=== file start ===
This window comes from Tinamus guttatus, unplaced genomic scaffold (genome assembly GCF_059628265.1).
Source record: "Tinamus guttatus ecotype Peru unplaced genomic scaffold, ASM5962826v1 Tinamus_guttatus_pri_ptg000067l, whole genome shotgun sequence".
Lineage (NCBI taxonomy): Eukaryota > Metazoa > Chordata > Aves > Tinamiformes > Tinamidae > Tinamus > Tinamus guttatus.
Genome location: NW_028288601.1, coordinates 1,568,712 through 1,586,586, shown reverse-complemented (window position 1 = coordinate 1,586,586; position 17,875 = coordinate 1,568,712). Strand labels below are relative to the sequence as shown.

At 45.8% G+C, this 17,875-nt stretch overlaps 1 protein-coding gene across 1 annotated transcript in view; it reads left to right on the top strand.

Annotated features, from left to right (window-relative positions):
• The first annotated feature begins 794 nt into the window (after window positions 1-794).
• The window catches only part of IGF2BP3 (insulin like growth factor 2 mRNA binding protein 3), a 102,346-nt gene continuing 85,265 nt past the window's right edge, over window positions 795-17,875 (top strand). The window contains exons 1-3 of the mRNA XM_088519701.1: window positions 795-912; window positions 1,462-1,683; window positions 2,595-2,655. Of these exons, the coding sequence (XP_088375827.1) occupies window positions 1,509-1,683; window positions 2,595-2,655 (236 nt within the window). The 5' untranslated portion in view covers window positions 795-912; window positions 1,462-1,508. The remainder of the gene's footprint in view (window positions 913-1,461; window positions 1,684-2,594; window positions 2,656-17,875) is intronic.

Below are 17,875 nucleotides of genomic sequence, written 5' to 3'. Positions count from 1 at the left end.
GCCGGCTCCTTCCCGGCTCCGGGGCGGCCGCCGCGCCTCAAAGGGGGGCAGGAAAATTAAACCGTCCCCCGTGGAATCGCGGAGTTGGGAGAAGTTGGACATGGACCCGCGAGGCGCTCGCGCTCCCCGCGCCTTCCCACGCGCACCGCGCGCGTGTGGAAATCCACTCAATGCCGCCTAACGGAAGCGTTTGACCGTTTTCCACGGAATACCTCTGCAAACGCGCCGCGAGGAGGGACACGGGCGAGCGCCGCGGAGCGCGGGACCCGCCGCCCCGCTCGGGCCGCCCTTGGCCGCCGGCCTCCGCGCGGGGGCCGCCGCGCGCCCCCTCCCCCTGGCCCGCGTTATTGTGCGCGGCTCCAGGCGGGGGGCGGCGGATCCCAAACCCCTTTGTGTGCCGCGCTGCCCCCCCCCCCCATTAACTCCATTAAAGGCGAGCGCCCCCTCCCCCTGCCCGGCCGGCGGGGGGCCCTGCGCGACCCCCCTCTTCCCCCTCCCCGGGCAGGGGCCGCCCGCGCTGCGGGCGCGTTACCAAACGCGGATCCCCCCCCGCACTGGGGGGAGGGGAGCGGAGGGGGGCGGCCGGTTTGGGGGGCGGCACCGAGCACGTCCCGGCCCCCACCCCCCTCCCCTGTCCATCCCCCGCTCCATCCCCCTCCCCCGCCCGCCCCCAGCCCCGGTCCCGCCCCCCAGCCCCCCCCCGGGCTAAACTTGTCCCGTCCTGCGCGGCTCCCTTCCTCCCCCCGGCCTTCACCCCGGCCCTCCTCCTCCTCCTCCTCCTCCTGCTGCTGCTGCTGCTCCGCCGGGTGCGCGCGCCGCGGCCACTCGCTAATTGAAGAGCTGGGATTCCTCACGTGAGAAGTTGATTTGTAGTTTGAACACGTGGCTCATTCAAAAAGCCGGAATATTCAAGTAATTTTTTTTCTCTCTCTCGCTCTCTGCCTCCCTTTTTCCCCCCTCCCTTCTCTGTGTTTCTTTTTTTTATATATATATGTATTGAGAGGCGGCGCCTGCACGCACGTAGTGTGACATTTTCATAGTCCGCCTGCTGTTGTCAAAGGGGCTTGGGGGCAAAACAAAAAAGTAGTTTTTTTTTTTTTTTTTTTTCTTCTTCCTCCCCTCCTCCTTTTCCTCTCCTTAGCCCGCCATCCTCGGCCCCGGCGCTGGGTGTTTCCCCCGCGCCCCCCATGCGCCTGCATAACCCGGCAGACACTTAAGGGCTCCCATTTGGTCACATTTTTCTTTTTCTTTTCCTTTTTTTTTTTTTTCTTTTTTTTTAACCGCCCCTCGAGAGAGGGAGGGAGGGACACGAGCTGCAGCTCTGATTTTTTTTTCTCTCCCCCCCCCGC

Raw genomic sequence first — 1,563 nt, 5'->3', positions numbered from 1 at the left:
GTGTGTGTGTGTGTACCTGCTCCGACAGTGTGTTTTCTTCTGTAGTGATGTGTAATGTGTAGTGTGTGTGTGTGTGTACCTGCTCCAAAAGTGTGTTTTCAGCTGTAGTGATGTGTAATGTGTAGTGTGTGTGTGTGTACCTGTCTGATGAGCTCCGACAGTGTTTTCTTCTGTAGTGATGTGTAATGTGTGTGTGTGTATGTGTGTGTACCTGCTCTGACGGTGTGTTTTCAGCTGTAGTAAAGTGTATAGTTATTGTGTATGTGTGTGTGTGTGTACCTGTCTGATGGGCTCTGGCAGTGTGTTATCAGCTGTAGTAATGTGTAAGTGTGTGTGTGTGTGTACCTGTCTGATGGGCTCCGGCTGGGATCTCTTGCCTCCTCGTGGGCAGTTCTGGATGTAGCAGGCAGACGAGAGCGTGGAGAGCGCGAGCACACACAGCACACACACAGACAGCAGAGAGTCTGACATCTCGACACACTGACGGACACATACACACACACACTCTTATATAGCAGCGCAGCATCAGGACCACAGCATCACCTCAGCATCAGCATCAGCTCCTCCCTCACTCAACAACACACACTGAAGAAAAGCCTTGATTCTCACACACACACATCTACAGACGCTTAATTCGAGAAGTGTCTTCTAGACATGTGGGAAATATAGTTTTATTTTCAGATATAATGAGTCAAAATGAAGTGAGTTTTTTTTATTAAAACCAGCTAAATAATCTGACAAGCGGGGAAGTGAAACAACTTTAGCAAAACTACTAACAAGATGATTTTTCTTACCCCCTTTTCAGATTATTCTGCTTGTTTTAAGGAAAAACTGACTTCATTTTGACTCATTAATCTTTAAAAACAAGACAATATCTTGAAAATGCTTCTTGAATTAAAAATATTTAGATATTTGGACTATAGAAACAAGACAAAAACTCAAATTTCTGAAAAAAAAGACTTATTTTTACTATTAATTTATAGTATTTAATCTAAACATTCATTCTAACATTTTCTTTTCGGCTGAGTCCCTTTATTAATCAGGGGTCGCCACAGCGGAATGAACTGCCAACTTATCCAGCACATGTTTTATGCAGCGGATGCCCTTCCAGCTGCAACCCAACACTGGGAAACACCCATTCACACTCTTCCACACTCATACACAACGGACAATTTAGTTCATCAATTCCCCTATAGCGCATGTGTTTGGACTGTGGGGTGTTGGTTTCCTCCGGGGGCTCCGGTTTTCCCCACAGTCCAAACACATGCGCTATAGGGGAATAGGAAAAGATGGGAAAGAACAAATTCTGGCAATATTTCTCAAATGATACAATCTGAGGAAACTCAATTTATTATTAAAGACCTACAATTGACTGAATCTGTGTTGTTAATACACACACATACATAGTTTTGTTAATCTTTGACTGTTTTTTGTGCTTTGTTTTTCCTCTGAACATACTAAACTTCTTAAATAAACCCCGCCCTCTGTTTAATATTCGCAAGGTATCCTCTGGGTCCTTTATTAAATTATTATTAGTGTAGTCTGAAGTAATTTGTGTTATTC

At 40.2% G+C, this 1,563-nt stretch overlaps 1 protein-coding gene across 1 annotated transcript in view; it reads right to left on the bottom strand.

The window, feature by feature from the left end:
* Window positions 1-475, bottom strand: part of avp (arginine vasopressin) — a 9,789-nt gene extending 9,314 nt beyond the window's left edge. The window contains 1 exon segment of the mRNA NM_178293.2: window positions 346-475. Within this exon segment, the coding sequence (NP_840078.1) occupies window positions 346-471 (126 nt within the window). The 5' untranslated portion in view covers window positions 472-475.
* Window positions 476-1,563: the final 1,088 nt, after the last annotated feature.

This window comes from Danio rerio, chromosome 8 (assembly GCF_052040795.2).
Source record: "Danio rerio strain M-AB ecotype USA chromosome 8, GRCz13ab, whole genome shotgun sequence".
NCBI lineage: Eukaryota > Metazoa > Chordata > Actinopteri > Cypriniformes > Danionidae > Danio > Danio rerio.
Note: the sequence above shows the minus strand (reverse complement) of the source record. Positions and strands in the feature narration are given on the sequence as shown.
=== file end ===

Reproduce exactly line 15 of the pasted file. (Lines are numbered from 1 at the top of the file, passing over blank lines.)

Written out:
* Window positions 1-475, bottom strand: part of avp (arginine vasopressin) — a 9,789-nt gene extending 9,314 nt beyond the window's left edge. The window contains 1 exon segment of the mRNA NM_178293.2: window positions 346-475. Within this exon segment, the coding sequence (NP_840078.1) occupies window positions 346-471 (126 nt within the window). The 5' untranslated portion in view covers window positions 472-475.